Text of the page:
When we travel the symbolic roads of specialty coffee south through Mexico and Central America, two origins straddle those roads like overachieving giants: Guatemala and Costa Rica. The other coffee origins of the region – Mexico, El Salvador, Honduras, Nicaragua, Panama – make far less frequent appearances on specialty menus, although Mexico and Nicaragua in particular supply several distinguished organic and Fair-Trade coffees, and Panama’s Boquete region has had some success positioning itself as an elite origin.
What would I receive if I asked a cross-section of roasters to supply me with their best coffees from four of the most overlooked of these origins: Mexico, Nicaragua, El Salvador and Honduras?
First of all, not as many coffees as I had expected. I know that there are fine coffees from all of these origins, but apparently the word is not out. Or perhaps I asked the wrong roasters. At any rate, I ended up reviewing ten coffees, five from Mexico, two from El Salvador, one from Nicaragua, one from Honduras, and one blend of El Salvador and Panama.
I was particularly disappointed by the small number of samples from Honduras and Nicaragua, given that some excellent green coffees have been coming into North America from both of these countries.
To some degree, the five Mexicos reviewed here bore out this generalization. Still, these were rather tasty burritos and fajitas. The range of nuance, from citrus (I kept tasting grapefruit) to spice and leather was particularly engaging.
The two El Salvador coffees were impressive, despite the (probably roast-induced) bitterness in the Counter Culture sample. The Allegro El Salvador was fine in the style that typically marks the best El Salvadors – sweet, balanced, delicately nuanced, elegant.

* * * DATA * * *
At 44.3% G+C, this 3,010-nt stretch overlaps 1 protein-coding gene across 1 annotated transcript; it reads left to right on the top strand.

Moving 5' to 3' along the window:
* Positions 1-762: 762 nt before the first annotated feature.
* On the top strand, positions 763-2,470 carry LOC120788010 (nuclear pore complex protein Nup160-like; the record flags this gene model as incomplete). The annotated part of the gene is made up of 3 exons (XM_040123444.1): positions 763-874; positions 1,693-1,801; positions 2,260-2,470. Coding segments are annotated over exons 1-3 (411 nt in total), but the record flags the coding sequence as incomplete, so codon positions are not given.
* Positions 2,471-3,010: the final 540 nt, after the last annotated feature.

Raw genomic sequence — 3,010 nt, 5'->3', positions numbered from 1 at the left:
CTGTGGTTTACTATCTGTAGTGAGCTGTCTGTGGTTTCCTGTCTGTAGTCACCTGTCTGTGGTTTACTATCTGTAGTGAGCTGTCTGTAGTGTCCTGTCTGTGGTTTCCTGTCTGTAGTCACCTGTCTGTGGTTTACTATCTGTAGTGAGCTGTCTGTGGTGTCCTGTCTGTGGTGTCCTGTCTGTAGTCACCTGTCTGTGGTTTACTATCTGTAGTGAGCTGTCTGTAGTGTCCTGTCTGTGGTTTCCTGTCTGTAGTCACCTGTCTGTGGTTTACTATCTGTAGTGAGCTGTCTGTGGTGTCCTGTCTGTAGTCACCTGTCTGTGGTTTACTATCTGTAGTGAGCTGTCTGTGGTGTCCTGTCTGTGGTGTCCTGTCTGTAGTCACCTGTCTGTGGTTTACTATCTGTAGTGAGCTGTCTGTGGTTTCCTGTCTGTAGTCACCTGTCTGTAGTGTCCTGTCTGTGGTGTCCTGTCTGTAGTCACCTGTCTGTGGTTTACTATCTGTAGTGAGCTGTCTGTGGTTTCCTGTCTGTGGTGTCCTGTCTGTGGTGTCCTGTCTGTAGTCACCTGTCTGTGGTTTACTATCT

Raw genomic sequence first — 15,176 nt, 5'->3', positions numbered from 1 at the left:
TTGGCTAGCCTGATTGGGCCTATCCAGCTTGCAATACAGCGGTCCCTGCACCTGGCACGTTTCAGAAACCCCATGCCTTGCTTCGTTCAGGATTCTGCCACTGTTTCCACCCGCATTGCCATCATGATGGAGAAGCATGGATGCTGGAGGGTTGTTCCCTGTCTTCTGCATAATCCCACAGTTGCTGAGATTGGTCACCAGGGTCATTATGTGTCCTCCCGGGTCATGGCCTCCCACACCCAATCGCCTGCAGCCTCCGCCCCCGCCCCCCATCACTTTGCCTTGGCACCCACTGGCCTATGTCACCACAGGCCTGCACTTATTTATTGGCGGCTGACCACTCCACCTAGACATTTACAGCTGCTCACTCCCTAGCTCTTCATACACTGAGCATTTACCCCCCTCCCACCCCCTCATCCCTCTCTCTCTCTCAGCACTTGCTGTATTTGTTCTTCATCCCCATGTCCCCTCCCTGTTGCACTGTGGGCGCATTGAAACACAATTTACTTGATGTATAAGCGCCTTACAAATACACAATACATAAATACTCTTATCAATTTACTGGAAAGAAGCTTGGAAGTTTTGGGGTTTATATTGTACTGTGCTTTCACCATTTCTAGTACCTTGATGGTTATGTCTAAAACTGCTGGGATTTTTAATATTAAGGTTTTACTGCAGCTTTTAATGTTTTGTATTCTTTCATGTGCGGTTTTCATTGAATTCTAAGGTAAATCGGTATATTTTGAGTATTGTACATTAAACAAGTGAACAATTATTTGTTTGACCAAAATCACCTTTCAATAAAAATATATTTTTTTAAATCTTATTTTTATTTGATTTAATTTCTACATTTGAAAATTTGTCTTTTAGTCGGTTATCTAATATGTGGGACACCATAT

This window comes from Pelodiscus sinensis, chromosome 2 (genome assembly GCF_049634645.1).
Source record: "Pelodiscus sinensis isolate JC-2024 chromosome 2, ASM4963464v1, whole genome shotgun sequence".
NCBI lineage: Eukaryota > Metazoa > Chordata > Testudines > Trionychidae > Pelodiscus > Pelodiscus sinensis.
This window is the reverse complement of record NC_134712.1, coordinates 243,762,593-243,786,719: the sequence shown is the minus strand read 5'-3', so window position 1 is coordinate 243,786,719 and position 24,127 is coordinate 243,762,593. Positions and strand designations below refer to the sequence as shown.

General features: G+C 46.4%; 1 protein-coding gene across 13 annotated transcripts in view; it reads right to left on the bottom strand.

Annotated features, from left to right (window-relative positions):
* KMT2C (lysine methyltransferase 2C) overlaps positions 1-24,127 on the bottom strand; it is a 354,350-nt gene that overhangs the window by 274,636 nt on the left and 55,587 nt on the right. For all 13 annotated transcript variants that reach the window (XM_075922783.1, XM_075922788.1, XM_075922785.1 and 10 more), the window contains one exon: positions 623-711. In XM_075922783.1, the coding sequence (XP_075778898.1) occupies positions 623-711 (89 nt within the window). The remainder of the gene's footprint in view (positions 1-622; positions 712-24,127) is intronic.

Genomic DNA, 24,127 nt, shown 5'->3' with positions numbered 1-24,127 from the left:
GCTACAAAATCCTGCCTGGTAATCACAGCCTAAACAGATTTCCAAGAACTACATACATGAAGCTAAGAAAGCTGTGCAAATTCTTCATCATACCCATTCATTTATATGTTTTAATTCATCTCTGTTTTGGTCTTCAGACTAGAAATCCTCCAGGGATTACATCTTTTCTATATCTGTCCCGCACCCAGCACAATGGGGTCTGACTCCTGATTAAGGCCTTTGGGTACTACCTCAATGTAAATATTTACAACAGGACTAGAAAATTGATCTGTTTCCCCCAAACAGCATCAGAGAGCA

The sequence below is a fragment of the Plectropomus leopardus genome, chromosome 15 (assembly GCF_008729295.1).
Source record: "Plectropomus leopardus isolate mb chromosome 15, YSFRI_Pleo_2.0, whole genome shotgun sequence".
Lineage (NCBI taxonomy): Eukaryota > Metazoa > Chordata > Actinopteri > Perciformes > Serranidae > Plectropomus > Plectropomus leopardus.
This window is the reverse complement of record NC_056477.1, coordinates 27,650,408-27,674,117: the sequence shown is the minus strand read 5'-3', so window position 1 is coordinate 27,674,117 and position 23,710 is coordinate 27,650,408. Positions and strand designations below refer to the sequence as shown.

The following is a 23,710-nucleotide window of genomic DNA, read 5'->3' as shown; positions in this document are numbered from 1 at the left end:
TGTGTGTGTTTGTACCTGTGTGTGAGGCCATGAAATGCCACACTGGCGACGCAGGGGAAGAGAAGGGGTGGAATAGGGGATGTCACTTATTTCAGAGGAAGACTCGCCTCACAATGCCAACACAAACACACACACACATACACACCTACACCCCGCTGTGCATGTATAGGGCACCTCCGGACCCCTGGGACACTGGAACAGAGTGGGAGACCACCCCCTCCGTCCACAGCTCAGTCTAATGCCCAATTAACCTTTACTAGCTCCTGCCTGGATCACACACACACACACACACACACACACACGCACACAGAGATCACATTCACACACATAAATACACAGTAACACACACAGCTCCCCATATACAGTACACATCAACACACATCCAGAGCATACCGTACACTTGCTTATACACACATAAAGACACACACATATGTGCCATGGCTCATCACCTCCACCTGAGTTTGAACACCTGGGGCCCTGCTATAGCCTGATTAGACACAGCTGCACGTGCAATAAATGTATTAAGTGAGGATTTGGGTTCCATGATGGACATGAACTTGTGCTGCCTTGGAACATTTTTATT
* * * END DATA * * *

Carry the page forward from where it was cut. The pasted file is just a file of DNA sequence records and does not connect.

I found the best coffee in the cupping the lone Honduras. Tactfully roasted by the micro-roaster Coffeemaria, this coffee cupped like the best of the Honduras coffees I sampled at a recent Specialty Coffee Association of America meeting: rich, full, sweet, and laced with citrus and flowers.
Unfortunately, we may not taste many fine coffees from any of these countries again if world prices for green coffees do not rise. Every month I feel obligated to remind my readers that coffee farmers all over the world are starving and being displaced by a glut of cheap coffee that, owing to the structural irrationality of a market that links specialty coffee prices with commercial coffee prices, has driven down the price of fine coffees far below the cost that it takes farmers to produce them.
But if through the sacrifice and devotion of the farmers we do experience more fine coffees from these beleaguered origins, I urge my readers to devote some morning cups to enjoying them.